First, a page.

Page  00000003 If the COG falls below Ce we suppose that the attack transient is located close to the center of the analysis window and at this point we reinitialize the phase for the related bins and restart with phase vocoder processing in the next frame. The reinitialization of the phase exactly reproduces the attack transient for the spectral peak. Due to the fact that the previous frames do not contribute to the transient its amplitude will be slightly to low which can be compensated by increasing the amplitude of the reinitialized bins by 50%. 3 Transient detection There exist many approaches to detect attack transients (Bonada 2000; Duxbury, Davies, and Sandler 2002; Rodet and Jaillet 2001). In contrast to the algorithm proposed here all those methods are based on the energy evolution in frequency bands, where each band is classified in total as transient or not. For the application in the phase vocoder we want to increase the resolution such that spectral peaks are individually classified. Due to space constraints we will give only a short overview over the transient detector and refer to a more complete discussion available in (R6bel 2003). As shown in that article the COG and the energy derivative are qualitatively similar functions. The basic idea of the proposed transient detection scheme is straightforward. A transient peak is detected whenever the COG of the peak is above a threshold. Two problems prevent the simple use of this rule. First the phase reinitialization of all partials that belong to the same transient has to be synchronized to prevent a disintegration of the perceived attack. Second, in the case of noise or dense partials amplitude modulation may result which may trigger the transient detector for a non transient situation. To achieve a robust detection of transients for noisy signals we extend the deterministic transient model described above by means of a statistical model that treats the randomly occurring transient events that are due to modulations of dense sinusoids as a background transient process. The stationary background noise should be distinguished from singular events due to a change of sound characteristics or beginning of a new note. To achieve the statistical description we divide the spectrum into frequency bands with equal bandwidth B and for each band estimate a statistical model that describes the probability of a transient peak using a short history of Fh frames. To detect the singular transient events that are related to instrument onsets we compare this probability with the number of transient peaks in the last Fe frames. The statistical model is a simple binomial model describing the probability of a spectral peak to have COG > KCe with K > 1. As is shown later an increase in K decreases the sensitivity of the algorithm and is the major means to control the robustness of the detection. A transient is detected if the transient probability in the current frame is larger than the one in the frame history by at least G-times the standard deviation of the estimated probabilities. After having detected an attack transient we want to assemble all the transient peaks into a single event. Until the end of percentage of bad versus good detections win=2205 nb=15 0 0 0 a, r 0 10 20 30 40 50 60 70 80 90 100 percentage bad Figure 2: Comparison of the relation between correct and false transients. The new algorithm with window size 50ms and different confidence factors G is compared to the results given in (Rodet and Jaillet 2001) (dash dotted). the attack event is detected all peaks that have a COG above KCe are collected into a set of transient bins. The transient bins stay in the set until the spectral energy of the bins having a COG above Ce in the current frame is smaller than half the spectral energy contained in the set of bins marked as transient. In this case the phases of all bins in the transient set are reinitialized such that all parts of the same attack are reinitialized in the same frame. To evaluate the performance of the transient detector summarized above we have applied it to a small data base of polyphonic and monophonic sounds introduced in (Rodet and Jaillet 2001) and have compared our results with the results obtained when applying the transient detector presented in the same paper. The database contains a set of 17 hand labeled sound signals with a total of 305 attack transients. For the following experiment the history size to estimate the back ground transient probability has been fixed to contain all frames that are covered by the analysis window. Because the window step is the eights part of the window the history always contains Fh = 8 frames and the current transient probability is estimated using the last F, = 2 frames. Increasing the bandwidth B results in increased reliability of the estimated transient probabilities, however, requires more transient bins to significantly change the transient probability. For the experiment below we have used B= 1500Hz. The effect of increasing K can be understood as requiring a larger step in energy in the related bins for a transient to be detected. Consequently, the parameter K is a natural means to control the sensitivity of the detection algorithm. Depicted in fig. 2 are the relations between good and bad transient detections using a window size of 50ms for all the sounds in the data base and for K ranging from 1 to 4.3. For the experimental investigation a transient is considered correctly detected if the hand la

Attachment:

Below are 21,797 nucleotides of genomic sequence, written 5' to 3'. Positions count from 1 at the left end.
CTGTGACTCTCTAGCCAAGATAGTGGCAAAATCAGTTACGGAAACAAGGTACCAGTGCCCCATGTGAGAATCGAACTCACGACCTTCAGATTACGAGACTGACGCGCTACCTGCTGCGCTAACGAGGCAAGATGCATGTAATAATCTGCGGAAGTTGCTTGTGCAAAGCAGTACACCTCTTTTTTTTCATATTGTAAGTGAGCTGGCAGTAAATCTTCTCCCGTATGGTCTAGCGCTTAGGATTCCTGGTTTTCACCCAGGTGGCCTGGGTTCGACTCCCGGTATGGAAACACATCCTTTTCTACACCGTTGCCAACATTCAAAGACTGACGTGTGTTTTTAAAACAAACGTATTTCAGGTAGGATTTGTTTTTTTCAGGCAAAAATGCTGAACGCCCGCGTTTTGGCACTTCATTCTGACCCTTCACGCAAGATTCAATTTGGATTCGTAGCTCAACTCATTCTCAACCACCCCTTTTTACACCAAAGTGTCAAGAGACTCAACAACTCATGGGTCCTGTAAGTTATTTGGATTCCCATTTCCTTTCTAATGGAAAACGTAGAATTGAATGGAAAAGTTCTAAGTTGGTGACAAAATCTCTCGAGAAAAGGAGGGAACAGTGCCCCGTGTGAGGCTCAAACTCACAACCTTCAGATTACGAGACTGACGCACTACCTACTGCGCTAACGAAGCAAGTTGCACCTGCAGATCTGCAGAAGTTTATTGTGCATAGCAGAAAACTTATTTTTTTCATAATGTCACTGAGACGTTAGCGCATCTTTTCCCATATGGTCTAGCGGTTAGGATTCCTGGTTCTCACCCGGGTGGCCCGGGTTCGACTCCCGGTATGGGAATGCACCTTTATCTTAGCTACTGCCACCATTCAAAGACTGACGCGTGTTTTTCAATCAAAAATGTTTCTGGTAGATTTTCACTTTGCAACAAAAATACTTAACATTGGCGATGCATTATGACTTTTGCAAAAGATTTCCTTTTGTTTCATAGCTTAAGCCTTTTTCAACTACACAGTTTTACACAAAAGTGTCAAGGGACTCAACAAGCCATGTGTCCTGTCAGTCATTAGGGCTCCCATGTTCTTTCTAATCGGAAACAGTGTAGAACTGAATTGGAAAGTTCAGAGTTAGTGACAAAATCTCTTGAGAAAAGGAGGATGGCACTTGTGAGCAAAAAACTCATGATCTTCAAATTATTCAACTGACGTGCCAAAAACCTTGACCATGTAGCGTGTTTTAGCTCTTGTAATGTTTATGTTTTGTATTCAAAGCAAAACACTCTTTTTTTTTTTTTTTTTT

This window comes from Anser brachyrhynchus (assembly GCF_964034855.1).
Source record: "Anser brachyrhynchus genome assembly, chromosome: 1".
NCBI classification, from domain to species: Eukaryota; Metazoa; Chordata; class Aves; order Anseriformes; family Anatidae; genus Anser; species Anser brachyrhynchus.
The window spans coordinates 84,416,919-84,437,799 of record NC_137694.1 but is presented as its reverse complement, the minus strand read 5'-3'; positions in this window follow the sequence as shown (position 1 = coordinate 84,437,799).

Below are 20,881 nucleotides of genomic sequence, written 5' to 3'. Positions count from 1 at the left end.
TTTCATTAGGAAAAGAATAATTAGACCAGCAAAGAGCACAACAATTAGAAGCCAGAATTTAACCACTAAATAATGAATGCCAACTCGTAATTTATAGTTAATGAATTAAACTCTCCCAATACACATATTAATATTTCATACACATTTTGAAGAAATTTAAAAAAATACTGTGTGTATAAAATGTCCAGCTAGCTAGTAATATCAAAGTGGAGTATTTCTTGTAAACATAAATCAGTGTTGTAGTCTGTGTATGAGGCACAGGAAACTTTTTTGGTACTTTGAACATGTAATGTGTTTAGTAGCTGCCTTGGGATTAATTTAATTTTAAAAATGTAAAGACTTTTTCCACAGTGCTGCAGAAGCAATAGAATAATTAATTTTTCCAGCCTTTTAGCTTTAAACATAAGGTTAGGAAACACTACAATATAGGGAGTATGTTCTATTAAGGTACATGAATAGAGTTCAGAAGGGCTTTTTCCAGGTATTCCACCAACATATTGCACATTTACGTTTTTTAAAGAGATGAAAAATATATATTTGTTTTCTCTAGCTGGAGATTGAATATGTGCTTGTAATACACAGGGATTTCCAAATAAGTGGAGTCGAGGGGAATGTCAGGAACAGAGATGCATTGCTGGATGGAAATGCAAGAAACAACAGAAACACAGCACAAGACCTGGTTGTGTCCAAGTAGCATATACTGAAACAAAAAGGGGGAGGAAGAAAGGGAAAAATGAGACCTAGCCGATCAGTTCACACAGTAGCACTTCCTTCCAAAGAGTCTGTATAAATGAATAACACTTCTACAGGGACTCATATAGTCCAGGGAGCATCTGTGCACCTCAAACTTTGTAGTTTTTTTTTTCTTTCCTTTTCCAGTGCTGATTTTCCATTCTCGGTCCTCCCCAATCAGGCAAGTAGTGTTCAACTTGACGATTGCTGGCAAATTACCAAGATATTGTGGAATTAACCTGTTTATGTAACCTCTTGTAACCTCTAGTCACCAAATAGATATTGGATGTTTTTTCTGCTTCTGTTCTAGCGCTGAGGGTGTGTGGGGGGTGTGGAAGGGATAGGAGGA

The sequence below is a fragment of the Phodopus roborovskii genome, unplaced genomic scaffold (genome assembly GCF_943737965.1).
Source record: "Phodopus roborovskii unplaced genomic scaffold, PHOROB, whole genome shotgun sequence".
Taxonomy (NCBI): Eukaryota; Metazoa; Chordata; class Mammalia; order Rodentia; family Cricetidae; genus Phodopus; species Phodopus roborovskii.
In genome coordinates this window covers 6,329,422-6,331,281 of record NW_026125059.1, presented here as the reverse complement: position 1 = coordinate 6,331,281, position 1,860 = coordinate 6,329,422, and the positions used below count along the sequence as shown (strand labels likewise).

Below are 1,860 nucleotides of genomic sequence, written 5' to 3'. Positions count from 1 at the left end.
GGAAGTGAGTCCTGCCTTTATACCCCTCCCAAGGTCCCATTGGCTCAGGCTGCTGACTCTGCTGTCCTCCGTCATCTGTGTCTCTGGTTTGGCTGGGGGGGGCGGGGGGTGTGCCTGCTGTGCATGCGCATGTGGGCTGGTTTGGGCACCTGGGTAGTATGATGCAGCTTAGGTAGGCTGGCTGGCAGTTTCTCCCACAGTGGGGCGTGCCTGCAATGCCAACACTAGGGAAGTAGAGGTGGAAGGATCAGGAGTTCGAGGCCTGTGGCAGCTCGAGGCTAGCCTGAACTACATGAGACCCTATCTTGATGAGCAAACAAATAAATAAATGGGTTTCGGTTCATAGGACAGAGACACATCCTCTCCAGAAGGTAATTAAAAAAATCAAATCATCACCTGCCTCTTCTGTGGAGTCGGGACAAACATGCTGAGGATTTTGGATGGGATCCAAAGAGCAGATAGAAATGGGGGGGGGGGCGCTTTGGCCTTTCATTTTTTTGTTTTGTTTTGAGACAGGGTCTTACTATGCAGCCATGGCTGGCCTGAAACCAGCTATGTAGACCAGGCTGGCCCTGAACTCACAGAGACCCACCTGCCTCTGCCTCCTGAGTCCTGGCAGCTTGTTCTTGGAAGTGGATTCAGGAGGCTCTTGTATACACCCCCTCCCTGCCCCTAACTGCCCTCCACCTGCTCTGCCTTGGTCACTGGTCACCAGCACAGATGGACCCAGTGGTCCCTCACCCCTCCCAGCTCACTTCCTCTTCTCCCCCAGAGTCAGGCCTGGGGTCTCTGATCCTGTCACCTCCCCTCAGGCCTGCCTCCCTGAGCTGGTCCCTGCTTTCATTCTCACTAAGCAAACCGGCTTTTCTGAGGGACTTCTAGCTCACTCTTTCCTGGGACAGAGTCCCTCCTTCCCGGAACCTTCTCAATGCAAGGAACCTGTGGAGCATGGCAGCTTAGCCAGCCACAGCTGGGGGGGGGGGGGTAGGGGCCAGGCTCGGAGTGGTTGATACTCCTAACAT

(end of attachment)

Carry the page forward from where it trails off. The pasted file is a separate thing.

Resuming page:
Page  00000004 original castanet 3 - 2 1 -| -1 - -2 - 0.08 0.085 0.09 0.095 0.1 0.105 phase vocoder time stretch =2.5 3 2 -1 -1 - -2 0.2 0.21 0.22 0.23 0.24 0.25 0.26 0.2 phase vocoder time stretch =2.5 (trans preserved) 2-/ 0.2 0.21 0.22 0.23 0.24 0.25 0.26 0.27 Figure 3: Comparison of original castanet with time stretched version obtained with standard phase vocoder (middle) and new algorithm (bottom). beled transient is no further then 10ms away from the region detected as transient by means of the algorithm. Good and false detections are expressed in % of the number of true transients. False and correct detections decrease with increasing K in an approximately exponential relation such that K may be used to control the sensitivity of the detector. Close investigation of the results reveal that the curves for all values of the confidence factor G are nearly superimposed, however, for a larger G a smaller value of K is required to achieve the same result. Therefore, it appears to be sufficient to fix G and provide only K as a user selectable parameter to control the algorithm. From our experiments we conclude that G = 2 is a reasonable setting to fix G. Comparing our results to the results obtained in (Rodet and Jaillet 2001) we find that for the new algorithm the number of false detections to accept to achieve a given level of correct detections is considerably lower demonstrating the superior performance. 4 Results Processing attack transients in the phase vocoder with the proposed algorithm results in significant improvements of attack quality. Therefore, the algo rithm has been integrated into AudioSculpt/SuperVP the phase vocoder application of IRCAM. Due to the fact that the algorithm is selectively processing spectral peaks it is well suited for processing multi-phonic sounds, however, the graphical representation of the results would be confusing. Therefore, we have chosen a monophonic castanet sound to demonstrate the performance of the algorithm. The upper part of fig. 3 displays a single castanet sound. In the center the result that has been obtained after time stretching the signal with a standard phase vocoder by a factor of 2.5 is shown. The destruction of the attack event is obvious. In the lower part the same signal has been time stretched by the same factor with transient preservation switched on. The attack is preserved and its sound characteristics are very close to the original attack. 5 Summary The present article has investigated into the problem of time stretching attack transients with the phase vocoder. We have shown that the group delay of spectral peaks can be used to detect transient peaks and how transient peaks can be preserved during time stretching without fixing the stretch factor to one. The proposed transient detector is especially adapted to be used in the phase vocoder. Nevertheless, it has been shown that it outperforms a previously published algorithm as an independent tool for transient detection. References Auger, F. and P. Flandrin (1995). Improving the readability of time-frequency and time-scale representations by the reassignment method. IEEE Trans. on Signal Processing 43(5), 1068-1089. Bonada, J. (2000). Automatic technique in frequency domain for near-lossless time-scale modification of audio. In Proceedings of the International Computer Music Conference (ICMC), pp. 396-399. Cohen, L. (1995). Time-frequency analysis. Signal Processing Series. Prentice Hall. Dolson, M. and J. Laroche (1999). Improved phase vocoder time-scale modification of audio. IEEE Transactions on Speech and Audio Processing 7(3), 323-332. Duxbury, C., M. Davies, and M. Sandler (2002). Improved time-scaling of musical audio using phase locking at transients. In 112th AES Convention. Convention Paper 5530. Griffin, D. and J. Lim (1984). Signal estimation from modified short-time fourier transform. IEEE Transactions on Acoustics, Speech and Signal Processing 32(2), 236-243. Ribel, A. (2003). A new approach to transient processing in the phase vocoder. In Proc. of the 6th Int. Conf on Digital Audio Effects (DAFx03). To appear. Rodet, X. and F. Jaillet (2001). Detection and modeling of fast attack transients. In Proc. Int. Computer Music Conference (ICMC), pp. 30-33. Serra, M.-H. (1997). Musical signal processing, Chapter Introducing the phase vocoder, pp. 31-91. Studies on New Music Research. Swets & Zeitlinger B. V.